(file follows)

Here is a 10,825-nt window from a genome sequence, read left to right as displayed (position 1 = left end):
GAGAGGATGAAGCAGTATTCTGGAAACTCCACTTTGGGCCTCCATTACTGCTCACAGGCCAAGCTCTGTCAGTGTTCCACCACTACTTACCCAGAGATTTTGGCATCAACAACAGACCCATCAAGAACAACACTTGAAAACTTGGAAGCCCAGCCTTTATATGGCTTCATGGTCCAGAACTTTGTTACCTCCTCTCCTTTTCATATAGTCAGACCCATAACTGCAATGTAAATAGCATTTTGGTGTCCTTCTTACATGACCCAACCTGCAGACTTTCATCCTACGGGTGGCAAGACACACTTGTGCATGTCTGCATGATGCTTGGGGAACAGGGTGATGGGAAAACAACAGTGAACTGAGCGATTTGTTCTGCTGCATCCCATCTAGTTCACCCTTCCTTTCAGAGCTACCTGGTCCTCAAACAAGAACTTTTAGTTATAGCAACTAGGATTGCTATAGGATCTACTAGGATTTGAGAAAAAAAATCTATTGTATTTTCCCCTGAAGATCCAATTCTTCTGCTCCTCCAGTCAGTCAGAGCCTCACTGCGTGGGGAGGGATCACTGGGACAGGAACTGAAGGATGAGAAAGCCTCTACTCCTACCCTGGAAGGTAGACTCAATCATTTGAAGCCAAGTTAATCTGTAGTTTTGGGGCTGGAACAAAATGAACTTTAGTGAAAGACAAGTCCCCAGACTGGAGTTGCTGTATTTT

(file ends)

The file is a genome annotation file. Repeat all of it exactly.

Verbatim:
Here is a 10,825-nt window from a genome sequence, read left to right as displayed (position 1 = left end):
GAGAGGATGAAGCAGTATTCTGGAAACTCCACTTTGGGCCTCCATTACTGCTCACAGGCCAAGCTCTGTCAGTGTTCCACCACTACTTACCCAGAGATTTTGGCATCAACAACAGACCCATCAAGAACAACACTTGAAAACTTGGAAGCCCAGCCTTTATATGGCTTCATGGTCCAGAACTTTGTTACCTCCTCTCCTTTTCATATAGTCAGACCCATAACTGCAATGTAAATAGCATTTTGGTGTCCTTCTTACATGACCCAACCTGCAGACTTTCATCCTACGGGTGGCAAGACACACTTGTGCATGTCTGCATGATGCTTGGGGAACAGGGTGATGGGAAAACAACAGTGAACTGAGCGATTTGTTCTGCTGCATCCCATCTAGTTCACCCTTCCTTTCAGAGCTACCTGGTCCTCAAACAAGAACTTTTAGTTATAGCAACTAGGATTGCTATAGGATCTACTAGGATTTGAGAAAAAAAATCTATTGTATTTTCCCCTGAAGATCCAATTCTTCTGCTCCTCCAGTCAGTCAGAGCCTCACTGCGTGGGGAGGGATCACTGGGACAGGAACTGAAGGATGAGAAAGCCTCTACTCCTACCCTGGAAGGTAGACTCAATCATTTGAAGCCAAGTTAATCTGTAGTTTTGGGGCTGGAACAAAATGAACTTTAGTGAAAGACAAGTCCCCAGACTGGAGTTGCTGTATTTT